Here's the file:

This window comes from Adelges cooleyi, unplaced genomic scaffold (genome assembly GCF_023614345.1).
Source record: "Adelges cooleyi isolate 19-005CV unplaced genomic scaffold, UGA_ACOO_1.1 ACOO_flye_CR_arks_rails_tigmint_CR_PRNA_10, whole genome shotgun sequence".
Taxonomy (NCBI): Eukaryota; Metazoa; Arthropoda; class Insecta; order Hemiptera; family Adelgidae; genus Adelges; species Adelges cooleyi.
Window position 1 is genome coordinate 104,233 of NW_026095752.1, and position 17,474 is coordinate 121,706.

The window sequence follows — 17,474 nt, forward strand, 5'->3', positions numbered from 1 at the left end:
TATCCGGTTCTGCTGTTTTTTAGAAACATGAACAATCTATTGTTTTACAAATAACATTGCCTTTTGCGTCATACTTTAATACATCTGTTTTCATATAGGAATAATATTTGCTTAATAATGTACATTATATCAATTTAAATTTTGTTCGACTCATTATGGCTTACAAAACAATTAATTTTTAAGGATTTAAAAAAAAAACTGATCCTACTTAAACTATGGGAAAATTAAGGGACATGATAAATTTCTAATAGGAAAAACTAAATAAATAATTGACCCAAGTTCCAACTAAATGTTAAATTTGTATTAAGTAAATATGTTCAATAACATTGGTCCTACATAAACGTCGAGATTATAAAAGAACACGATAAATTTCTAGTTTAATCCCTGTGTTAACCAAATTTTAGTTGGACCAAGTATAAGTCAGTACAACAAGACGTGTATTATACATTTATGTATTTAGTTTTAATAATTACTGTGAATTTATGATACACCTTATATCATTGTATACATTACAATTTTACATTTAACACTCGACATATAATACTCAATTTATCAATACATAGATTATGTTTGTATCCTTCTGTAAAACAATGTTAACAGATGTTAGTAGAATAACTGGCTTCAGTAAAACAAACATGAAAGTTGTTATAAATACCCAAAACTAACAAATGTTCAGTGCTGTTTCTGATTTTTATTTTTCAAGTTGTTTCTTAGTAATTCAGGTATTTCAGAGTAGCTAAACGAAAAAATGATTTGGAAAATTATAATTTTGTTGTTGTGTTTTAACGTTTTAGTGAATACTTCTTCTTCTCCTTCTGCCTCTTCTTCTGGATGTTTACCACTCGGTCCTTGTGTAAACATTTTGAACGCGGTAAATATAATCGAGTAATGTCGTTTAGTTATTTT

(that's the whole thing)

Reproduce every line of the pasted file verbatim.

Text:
This window comes from Adelges cooleyi, unplaced genomic scaffold (genome assembly GCF_023614345.1).
Source record: "Adelges cooleyi isolate 19-005CV unplaced genomic scaffold, UGA_ACOO_1.1 ACOO_flye_CR_arks_rails_tigmint_CR_PRNA_10, whole genome shotgun sequence".
Taxonomy (NCBI): Eukaryota; Metazoa; Arthropoda; class Insecta; order Hemiptera; family Adelgidae; genus Adelges; species Adelges cooleyi.
Window position 1 is genome coordinate 104,233 of NW_026095752.1, and position 17,474 is coordinate 121,706.

The window sequence follows — 17,474 nt, forward strand, 5'->3', positions numbered from 1 at the left end:
TATCCGGTTCTGCTGTTTTTTAGAAACATGAACAATCTATTGTTTTACAAATAACATTGCCTTTTGCGTCATACTTTAATACATCTGTTTTCATATAGGAATAATATTTGCTTAATAATGTACATTATATCAATTTAAATTTTGTTCGACTCATTATGGCTTACAAAACAATTAATTTTTAAGGATTTAAAAAAAAAACTGATCCTACTTAAACTATGGGAAAATTAAGGGACATGATAAATTTCTAATAGGAAAAACTAAATAAATAATTGACCCAAGTTCCAACTAAATGTTAAATTTGTATTAAGTAAATATGTTCAATAACATTGGTCCTACATAAACGTCGAGATTATAAAAGAACACGATAAATTTCTAGTTTAATCCCTGTGTTAACCAAATTTTAGTTGGACCAAGTATAAGTCAGTACAACAAGACGTGTATTATACATTTATGTATTTAGTTTTAATAATTACTGTGAATTTATGATACACCTTATATCATTGTATACATTACAATTTTACATTTAACACTCGACATATAATACTCAATTTATCAATACATAGATTATGTTTGTATCCTTCTGTAAAACAATGTTAACAGATGTTAGTAGAATAACTGGCTTCAGTAAAACAAACATGAAAGTTGTTATAAATACCCAAAACTAACAAATGTTCAGTGCTGTTTCTGATTTTTATTTTTCAAGTTGTTTCTTAGTAATTCAGGTATTTCAGAGTAGCTAAACGAAAAAATGATTTGGAAAATTATAATTTTGTTGTTGTGTTTTAACGTTTTAGTGAATACTTCTTCTTCTCCTTCTGCCTCTTCTTCTGGATGTTTACCACTCGGTCCTTGTGTAAACATTTTGAACGCGGTAAATATAATCGAGTAATGTCGTTTAGTTATTTT